The Wall Street Journal broke the story that Bear Stearns’ 74 year old chairman James Cayne has told board members he will give up his CEO role but stay on as chairman. 57-year old president and investment banker Alan Schwartz is expected to assume the CEO post.
I complained back in November that the Wall Street Journal had run an oddly timed and unduly harsh piece on Cayne. At the time I pointed out that Cayne had been smart enough to secure an investor for Bear early on, on terms that appeared highly favorable to the firm; subsequent deals have been much more favorable to the investors. Similarly, Bear, despite its heavy involvement in subprime origination, hasn’t taken the big writeoffs that other securities firms have. So despite the huge black eye of its hedge funds’ meltdown and the continuing legal wrangles (manager Ralph Cioffi is alleged to have pulled some of his funds out while other investors were blocked from doing so; however, this may have been permitted under the term of the offering agreement), Cayne can be argued to have done a better job than many of his Wall Street peers.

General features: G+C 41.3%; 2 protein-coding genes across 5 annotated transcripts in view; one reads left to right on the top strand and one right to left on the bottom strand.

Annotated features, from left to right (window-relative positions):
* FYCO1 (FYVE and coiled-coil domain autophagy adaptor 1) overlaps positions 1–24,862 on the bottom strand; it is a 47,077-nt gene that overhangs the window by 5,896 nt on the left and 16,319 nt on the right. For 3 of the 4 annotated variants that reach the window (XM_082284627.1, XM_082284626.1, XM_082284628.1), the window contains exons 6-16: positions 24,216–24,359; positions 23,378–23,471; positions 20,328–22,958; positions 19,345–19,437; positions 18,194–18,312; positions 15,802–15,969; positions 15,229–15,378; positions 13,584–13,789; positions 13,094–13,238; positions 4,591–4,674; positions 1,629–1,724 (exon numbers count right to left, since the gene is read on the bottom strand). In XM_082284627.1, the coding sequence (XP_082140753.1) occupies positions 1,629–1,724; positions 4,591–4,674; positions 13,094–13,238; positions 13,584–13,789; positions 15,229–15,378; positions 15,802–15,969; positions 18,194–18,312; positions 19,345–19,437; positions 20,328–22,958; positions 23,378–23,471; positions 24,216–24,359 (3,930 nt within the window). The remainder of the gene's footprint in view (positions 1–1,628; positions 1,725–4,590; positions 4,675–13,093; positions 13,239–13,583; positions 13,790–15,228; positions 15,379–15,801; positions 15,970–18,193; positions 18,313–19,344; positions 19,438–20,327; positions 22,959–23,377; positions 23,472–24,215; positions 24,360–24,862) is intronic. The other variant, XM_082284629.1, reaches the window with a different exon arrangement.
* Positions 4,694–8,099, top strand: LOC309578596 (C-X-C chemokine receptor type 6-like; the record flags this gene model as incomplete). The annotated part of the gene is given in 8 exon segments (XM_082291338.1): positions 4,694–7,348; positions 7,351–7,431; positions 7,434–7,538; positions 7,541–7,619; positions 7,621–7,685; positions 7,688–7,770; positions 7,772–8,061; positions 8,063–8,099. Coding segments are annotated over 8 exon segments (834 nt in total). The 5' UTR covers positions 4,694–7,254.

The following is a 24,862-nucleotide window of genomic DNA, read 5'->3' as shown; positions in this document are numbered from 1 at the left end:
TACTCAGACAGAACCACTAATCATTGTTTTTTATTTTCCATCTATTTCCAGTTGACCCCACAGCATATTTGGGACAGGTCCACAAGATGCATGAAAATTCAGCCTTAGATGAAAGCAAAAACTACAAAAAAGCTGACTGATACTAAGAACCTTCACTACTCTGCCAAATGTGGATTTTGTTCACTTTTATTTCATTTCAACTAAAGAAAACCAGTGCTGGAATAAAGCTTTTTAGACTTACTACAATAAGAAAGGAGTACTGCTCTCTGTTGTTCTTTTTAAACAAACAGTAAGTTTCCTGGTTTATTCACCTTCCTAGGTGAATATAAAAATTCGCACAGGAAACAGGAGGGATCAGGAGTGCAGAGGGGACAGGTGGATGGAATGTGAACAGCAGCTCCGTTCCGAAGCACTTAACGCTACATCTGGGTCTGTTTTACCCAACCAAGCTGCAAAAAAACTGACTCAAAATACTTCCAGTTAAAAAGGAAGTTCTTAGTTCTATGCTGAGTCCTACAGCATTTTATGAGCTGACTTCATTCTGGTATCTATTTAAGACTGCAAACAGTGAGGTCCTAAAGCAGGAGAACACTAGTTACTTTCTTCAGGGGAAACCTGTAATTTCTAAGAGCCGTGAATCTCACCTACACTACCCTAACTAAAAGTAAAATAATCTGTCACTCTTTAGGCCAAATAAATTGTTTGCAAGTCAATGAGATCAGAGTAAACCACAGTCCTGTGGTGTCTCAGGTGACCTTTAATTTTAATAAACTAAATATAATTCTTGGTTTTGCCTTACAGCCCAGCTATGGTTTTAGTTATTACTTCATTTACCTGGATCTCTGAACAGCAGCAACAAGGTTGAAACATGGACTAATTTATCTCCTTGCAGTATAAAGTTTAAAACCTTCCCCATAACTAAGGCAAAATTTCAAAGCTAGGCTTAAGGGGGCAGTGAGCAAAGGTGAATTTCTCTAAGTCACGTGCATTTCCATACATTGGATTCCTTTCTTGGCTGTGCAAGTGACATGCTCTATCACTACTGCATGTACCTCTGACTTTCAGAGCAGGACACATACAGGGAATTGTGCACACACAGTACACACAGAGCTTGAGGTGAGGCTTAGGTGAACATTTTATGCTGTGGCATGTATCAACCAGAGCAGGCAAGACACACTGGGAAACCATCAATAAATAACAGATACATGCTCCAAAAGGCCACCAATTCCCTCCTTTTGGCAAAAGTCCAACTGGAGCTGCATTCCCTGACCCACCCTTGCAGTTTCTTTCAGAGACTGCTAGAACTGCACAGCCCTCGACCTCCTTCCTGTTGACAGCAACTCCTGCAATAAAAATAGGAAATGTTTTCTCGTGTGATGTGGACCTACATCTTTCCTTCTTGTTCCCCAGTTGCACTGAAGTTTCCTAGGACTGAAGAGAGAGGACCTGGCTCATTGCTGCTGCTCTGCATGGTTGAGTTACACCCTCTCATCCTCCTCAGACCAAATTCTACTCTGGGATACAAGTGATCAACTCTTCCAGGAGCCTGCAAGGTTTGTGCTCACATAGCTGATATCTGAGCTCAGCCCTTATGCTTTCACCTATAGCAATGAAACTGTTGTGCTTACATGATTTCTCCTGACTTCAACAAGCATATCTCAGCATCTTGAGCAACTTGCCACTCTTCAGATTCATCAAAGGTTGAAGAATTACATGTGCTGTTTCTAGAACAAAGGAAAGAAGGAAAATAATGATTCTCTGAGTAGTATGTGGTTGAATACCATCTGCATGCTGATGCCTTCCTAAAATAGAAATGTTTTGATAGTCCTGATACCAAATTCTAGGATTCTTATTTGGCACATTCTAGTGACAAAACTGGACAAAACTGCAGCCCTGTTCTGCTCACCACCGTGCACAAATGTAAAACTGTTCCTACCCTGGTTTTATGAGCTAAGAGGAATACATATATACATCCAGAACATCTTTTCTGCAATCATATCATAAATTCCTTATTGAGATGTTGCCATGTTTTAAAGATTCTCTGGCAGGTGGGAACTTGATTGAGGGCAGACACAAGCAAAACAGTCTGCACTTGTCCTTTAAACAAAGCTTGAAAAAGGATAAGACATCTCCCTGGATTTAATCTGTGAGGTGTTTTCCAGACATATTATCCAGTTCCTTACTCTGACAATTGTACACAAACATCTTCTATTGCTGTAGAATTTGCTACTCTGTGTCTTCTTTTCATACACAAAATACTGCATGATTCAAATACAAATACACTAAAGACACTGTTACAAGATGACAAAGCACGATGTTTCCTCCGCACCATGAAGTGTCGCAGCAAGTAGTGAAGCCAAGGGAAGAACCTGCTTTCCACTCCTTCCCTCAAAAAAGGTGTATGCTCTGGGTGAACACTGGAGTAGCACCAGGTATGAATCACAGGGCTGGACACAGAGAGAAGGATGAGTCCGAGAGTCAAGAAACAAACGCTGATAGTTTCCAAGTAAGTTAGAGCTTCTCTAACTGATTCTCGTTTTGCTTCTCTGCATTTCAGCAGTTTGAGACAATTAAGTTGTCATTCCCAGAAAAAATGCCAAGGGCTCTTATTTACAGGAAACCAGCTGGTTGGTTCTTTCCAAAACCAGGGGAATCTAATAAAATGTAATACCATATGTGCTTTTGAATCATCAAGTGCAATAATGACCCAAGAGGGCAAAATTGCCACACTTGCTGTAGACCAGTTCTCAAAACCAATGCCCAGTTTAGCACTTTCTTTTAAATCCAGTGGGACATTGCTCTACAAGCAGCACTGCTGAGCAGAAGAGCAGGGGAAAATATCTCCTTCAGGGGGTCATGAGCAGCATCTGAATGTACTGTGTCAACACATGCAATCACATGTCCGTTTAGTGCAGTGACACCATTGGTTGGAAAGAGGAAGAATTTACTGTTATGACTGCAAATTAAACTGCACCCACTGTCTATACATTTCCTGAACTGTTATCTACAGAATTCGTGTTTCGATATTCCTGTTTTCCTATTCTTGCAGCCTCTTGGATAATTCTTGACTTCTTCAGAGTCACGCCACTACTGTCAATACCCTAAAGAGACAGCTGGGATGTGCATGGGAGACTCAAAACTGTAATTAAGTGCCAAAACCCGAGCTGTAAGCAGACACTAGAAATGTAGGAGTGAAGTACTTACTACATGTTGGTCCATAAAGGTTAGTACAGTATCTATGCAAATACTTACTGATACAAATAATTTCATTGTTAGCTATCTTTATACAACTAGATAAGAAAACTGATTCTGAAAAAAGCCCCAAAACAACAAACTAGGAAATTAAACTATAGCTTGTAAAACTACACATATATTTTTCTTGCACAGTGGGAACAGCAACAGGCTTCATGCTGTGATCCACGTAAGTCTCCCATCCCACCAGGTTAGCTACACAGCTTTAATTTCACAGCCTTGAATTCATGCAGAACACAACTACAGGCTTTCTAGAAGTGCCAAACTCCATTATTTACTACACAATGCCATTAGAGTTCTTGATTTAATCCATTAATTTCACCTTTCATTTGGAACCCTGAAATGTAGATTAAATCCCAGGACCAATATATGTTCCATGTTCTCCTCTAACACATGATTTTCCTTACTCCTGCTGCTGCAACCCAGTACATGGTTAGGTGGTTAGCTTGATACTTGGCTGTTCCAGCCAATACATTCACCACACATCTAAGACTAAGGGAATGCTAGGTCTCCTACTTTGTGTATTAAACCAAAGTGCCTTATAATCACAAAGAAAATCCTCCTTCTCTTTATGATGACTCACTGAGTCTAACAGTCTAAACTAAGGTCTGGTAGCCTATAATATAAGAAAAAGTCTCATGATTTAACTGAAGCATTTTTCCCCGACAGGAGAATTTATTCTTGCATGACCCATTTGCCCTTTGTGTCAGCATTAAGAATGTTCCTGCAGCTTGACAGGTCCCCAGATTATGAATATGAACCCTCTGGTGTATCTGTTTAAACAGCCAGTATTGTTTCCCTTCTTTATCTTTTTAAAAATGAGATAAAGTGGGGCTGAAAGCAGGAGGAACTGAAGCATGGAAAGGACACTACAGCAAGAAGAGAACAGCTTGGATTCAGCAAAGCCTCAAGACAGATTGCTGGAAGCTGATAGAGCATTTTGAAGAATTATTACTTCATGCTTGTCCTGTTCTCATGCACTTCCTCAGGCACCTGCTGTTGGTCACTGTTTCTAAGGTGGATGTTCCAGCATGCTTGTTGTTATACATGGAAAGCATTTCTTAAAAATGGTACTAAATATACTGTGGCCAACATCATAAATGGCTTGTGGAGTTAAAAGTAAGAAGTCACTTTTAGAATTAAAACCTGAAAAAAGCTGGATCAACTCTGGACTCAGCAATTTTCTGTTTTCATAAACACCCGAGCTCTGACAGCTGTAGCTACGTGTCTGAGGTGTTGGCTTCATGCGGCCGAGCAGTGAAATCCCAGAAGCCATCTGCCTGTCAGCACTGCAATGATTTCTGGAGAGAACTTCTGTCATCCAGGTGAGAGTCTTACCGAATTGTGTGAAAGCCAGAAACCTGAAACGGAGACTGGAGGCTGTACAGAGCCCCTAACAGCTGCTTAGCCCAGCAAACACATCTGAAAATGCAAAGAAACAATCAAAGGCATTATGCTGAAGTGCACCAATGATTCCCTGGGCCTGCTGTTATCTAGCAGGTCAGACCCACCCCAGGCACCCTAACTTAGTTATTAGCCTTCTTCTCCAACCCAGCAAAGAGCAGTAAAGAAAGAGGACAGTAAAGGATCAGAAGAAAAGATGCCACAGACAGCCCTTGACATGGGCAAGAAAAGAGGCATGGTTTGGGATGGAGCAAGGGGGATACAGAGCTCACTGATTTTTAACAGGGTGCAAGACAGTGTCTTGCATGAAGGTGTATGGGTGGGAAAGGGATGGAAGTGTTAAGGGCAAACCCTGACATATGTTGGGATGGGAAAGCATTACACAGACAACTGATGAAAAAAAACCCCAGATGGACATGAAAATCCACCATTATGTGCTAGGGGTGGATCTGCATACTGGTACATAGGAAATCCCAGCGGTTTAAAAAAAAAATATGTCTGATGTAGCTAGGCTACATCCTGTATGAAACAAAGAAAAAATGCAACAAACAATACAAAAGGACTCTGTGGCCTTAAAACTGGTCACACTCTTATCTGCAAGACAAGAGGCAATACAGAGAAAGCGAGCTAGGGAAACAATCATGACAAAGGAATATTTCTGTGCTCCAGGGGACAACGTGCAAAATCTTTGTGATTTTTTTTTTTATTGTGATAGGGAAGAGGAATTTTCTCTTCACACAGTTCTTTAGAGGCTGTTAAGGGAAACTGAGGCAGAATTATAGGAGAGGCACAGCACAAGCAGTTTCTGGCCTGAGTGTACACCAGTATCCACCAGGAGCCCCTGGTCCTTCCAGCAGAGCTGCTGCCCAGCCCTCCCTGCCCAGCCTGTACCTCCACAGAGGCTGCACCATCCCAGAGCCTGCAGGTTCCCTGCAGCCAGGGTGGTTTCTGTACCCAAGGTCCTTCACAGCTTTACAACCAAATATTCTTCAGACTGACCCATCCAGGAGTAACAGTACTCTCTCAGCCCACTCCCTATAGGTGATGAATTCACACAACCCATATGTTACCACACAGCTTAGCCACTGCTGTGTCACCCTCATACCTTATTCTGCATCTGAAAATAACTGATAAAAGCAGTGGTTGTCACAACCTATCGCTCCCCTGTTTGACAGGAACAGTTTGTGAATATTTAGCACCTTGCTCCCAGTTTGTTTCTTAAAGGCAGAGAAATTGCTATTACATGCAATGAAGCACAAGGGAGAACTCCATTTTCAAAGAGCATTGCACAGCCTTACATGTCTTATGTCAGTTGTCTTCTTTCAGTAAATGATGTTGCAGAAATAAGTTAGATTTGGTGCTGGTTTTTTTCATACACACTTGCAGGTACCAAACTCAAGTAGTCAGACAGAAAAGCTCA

But Cayne is of an age when it would be logical for him to move on; he may have decided that there was no way for him to leave on a high note and better to reduce his responsibilities when there was no crisis looming.
But even though Alan Schwartz may be able, he comes from the dealmaking side of the house when the tsuris are in the fixed income operations. It would be better to have a leader with more experience in that arena. The flip side is that Bear is a tough, scrappy firm, and it would be difficult for an outsider to be effective.